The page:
Are mobile apps putting your data at risk?

Building a security profile is easier to do during the development of an app.

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Credit: Cutcaster

Quite often, companies don't realize that the mobile apps they use are reason for concern. Once their data is breached, they begin to investigate. However, there are telltale signs that indicate an insecure mobile app. If you know what to look for, you may be able to avoid a catastrophic data breach.

Mobile apps are everywhere and their benefits are many, offering functionality, flexibility, and increased productivity. These apps have altered the way we do business. Unfortunately, all of these benefits do come at a price. As a business owner, how can you be sure that the mobile apps you and your staff access are secure? According to the most recent report from Lookout, the malware encounter rate in the U.S. is at 7%. Estimates indicate that more than 6 million Android devices are affected by malware.

The BYOD trend is reason for concern

Some companies are following the BYOD trend, but this practice has brought about some critical security concerns that need to be addressed. According to the Ponemon Institute's Cost of Data Breach Study: Global Analysis, the average cost resulting from a breach increased 15% in 2014, reaching $3.5 million.

Rigorous checks on mobile security must be implemented and adhered to. A solid Mobile Device Management (MDM) policy is essential for every company.

Data leaks

One obvious sign that an app might be malicious is atypical data access patterns. These patterns are concerning because some apps record your unencrypted data so it can be sent to a designated server. Once there, ruthless business rivals or cybercriminals may collect your data. This transfer of sensitive data is very common and frequently goes unnoticed.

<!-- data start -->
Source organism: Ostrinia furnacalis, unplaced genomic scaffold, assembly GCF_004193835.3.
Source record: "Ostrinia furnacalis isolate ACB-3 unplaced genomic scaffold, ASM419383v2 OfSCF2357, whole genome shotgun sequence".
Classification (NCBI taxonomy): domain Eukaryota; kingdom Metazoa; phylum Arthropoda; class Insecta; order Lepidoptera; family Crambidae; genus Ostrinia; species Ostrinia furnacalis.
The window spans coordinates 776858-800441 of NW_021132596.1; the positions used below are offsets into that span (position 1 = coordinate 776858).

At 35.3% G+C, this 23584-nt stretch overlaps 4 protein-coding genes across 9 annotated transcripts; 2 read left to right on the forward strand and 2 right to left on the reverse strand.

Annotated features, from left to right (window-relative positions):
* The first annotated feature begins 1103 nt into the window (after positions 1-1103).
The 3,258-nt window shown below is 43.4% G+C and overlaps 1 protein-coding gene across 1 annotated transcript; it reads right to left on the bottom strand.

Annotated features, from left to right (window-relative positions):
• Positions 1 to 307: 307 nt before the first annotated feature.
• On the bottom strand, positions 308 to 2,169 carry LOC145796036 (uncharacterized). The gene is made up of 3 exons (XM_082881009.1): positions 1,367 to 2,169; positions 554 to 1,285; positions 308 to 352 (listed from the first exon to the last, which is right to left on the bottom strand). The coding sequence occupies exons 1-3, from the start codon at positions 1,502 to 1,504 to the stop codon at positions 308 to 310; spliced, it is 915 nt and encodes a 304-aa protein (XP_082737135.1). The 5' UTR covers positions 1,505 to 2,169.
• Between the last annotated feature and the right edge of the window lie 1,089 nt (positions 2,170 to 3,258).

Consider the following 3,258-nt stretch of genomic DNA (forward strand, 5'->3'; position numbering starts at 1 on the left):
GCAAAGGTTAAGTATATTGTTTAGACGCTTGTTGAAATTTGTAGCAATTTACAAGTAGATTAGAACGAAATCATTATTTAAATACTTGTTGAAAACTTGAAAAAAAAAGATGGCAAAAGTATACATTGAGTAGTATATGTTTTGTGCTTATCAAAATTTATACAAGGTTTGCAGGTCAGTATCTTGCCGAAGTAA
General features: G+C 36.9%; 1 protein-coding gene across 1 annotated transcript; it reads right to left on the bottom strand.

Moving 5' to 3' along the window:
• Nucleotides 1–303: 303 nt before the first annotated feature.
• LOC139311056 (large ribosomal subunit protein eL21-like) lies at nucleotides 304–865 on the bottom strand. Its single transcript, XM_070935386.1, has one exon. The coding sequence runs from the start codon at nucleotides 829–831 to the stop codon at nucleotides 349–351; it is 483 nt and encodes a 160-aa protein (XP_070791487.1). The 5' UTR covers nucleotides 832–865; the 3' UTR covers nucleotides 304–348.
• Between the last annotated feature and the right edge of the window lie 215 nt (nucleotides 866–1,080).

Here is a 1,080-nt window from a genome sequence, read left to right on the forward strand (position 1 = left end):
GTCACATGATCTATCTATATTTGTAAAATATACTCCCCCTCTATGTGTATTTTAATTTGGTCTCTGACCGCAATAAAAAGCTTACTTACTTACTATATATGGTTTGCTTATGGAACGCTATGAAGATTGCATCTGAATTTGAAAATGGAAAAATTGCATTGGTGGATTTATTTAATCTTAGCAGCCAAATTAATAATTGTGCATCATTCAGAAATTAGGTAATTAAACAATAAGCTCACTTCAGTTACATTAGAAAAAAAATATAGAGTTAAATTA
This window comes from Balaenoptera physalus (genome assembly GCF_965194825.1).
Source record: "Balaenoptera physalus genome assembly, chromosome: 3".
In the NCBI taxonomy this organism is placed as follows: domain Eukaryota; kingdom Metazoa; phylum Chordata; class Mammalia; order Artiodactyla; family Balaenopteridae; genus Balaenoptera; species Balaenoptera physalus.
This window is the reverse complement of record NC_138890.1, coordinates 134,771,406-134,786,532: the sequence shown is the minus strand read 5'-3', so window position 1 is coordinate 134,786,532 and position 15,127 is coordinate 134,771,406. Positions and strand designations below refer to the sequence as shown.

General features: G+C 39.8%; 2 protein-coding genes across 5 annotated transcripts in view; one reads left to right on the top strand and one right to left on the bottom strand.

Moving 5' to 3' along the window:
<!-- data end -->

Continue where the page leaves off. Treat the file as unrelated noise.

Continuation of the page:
Excessive data usage or unexpected charges on a cellphone bill may signify the presence of malware. You need to monitor the amount of data each app uses. If you find suspicious activity, flag it. If you establish an audit trail, you will have a clear picture of data usage.

Inability to encrypt corporate data

It is unrealistic to think that employees will follow an MDM policy prohibiting them from installing apps on their devices. This is especially true if the device belongs to the employee. You can mitigate the data leakage problem and user-installed malware issues by ensuring that all your corporate data is encrypted and remains inside a secure container.

Insecure transfers

Although cloud-based services are a convenient option when transferring files, if your staff is using a third-party app there is no guarantee that your files are secure. According to a new Netskope report, 88% of cloud apps used as a result of the BYOD trend are unsafe. This report also states that 15% of employees' credentials have already been compromised.

If you do not have a system that secures the transmission and employs the encryption of your files, you may be unknowingly leaking data everywhere.

Unauthorized users

This is an obvious risk to the security of your data. If you decide to allow mobile devices to access your network remotely, then you need to take the appropriate steps to authenticate the user.

Mobile apps are not tested to ensure security

Enterprise app development focuses on business value, as opposed to security. For this reason, you need to consider professional penetration testing. It can uncover vulnerabilities and weaknesses you may have overlooked.

Building effective security is much less expensive and easier to do during the development of an app. You should consult with an expert to ensure that security testing remains an important part of your software development process from the beginning.

The opinions expressed in this Blog are those of Michelle Drolet and do not necessarily represent those of the IDG Communications, Inc., its parent, subsidiary or affiliated companies.

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